On February 17th, a Wednesday night, I attended my first show at College Street Music Hall – Kurt Vile and the Violators. College Street replaces the Palace Performing Arts Center, which went unused from 2002 until its renovation by Premier Concerts in 2015. The new Music Hall has already hosted bands like Modest Mouse and Wilco, and is poised to continue attracting major acts looking for a capacious, friendly space. The Hall caps out at roughly 2000 bodies in general admission, and can be reconfigured to permit seating. It was GA for this show – the floor descends in roomy, theater-like tiers that allow for easy viewing angles.
Opening for Kurt Vile on multiple tour stops, Xylouris White is a cultural goldmine forged from the surnames of George Xylouris and Jim White. Xylouris hails from Crete (his uncle is the distinguished Nikos Xylouris, a folk icon), while Jim White emerged from the Australian post-punk scene. In 2014 they released a full length LP on Other Music, Goats, produced by Fugazi’s Guy Piccotto. The two look incredibly distinctive onstage, both sporting wildly curly beards and looking nearly conjoined with their instruments. White’s interaction with his drum kit is a glorious performance to behold, and the crowd at College Street was hugely into it. Xylouris White was an excellent and perhaps atypical way to start the night.
The Violators took up their positions and warmed up their amps. Kurt Vile strolled onto the stage, his face obscured by a thick mop of hair and a half-empty bottle of wine in his hand. He toasted the crowd before trading the bottle for a guitar. For most of the show he would either be playing or drinking, slightly resembling a happy stoner octopus and engaging in banter only once or twice. He tore willy-nilly into the first three songs off his new record, b’lieve i’m goin’ down (2015, Matador), before rewinding to 2011’s “Jesus Fever”.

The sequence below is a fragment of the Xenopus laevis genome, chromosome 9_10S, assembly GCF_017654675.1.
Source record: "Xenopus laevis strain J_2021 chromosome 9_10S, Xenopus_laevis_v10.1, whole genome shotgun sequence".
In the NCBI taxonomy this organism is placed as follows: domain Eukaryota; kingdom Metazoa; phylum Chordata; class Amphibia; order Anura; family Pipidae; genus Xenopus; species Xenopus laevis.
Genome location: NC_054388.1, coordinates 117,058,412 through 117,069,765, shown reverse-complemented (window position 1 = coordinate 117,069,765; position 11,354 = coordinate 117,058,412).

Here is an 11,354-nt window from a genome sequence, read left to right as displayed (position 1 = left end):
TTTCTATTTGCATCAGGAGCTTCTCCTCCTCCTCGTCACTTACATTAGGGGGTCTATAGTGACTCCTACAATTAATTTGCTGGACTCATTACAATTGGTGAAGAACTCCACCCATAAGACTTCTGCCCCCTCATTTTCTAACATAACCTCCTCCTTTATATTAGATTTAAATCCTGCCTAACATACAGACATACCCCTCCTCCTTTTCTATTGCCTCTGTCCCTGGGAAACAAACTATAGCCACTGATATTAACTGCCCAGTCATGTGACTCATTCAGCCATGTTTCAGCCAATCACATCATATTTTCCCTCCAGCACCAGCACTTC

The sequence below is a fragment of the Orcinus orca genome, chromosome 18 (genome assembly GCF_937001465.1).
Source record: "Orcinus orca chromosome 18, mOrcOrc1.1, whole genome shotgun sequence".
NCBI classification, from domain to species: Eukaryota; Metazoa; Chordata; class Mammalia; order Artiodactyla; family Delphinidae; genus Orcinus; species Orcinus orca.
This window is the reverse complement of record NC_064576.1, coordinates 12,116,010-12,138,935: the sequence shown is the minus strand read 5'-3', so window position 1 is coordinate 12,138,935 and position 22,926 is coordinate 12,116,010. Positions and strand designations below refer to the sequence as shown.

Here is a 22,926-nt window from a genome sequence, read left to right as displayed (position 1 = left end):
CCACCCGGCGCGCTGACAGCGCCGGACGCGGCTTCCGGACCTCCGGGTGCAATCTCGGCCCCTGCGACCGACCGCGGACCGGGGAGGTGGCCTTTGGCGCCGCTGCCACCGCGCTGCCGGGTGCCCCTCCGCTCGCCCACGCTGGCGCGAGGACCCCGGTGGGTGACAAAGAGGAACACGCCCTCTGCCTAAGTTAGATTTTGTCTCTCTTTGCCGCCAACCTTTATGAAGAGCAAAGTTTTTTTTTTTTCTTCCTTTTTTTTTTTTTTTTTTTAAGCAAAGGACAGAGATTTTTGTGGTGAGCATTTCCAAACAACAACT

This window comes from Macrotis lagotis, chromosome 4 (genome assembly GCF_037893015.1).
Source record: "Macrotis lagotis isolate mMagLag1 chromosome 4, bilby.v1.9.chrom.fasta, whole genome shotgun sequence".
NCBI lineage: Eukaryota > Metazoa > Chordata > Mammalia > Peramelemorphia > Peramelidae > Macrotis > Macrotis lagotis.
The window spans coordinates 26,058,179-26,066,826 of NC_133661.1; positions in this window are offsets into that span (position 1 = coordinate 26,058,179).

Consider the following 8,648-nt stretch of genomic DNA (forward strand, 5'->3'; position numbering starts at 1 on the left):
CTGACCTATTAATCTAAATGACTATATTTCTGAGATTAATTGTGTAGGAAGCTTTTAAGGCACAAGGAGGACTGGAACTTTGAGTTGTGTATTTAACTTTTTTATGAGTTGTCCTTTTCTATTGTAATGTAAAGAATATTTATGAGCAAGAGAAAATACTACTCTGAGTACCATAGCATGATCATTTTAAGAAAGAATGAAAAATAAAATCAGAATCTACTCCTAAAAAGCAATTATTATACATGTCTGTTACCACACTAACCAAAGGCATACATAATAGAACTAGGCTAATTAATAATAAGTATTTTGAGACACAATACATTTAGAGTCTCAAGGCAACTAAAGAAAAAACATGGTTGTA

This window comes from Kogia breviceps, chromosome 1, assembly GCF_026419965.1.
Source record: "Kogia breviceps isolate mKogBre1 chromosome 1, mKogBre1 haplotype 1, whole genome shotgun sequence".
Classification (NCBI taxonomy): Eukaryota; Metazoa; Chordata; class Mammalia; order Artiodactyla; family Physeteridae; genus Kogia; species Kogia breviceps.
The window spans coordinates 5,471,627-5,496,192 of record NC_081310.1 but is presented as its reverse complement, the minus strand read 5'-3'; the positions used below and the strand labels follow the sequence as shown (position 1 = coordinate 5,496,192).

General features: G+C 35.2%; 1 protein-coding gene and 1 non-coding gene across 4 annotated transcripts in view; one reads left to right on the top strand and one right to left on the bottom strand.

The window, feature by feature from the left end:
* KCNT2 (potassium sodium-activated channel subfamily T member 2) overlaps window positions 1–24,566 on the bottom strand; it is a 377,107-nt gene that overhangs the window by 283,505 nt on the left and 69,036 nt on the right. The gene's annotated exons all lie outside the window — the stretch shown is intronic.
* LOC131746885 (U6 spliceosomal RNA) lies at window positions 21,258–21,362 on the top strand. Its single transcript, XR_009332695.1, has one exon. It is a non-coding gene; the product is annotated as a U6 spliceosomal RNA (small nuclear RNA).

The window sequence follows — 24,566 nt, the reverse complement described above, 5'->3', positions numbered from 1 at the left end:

Vile is a Pennsylvanian who started off his musical career on the banjo. He honed his skills while holding different blue-collar jobs, including a stint as a forklift driver. He found himself increasingly depressed and dissatisfied with this existence, and in 2003 formed The War on Drugs with Adam Granduciel. He left in 2008 to pursue his solo career and has been enjoying commercial and critical success ever since. b’lieve i’m goin’ down charted at #40 on the Billboard 200 and holds an 8.4 on Pitchfork.
Although not the most engaging performance I’ve witnessed, I thought that Kurt Vile’s loopy and slightly vague stage presence was complimented by Xylouris White’s lucidity. It was also a great way to be introduced to College Street – the show was well attended, the music sounded great, the floors were cleaner than Toad’s and the staff was friendly. What more can you ask for?
Kurt Vile and the Violators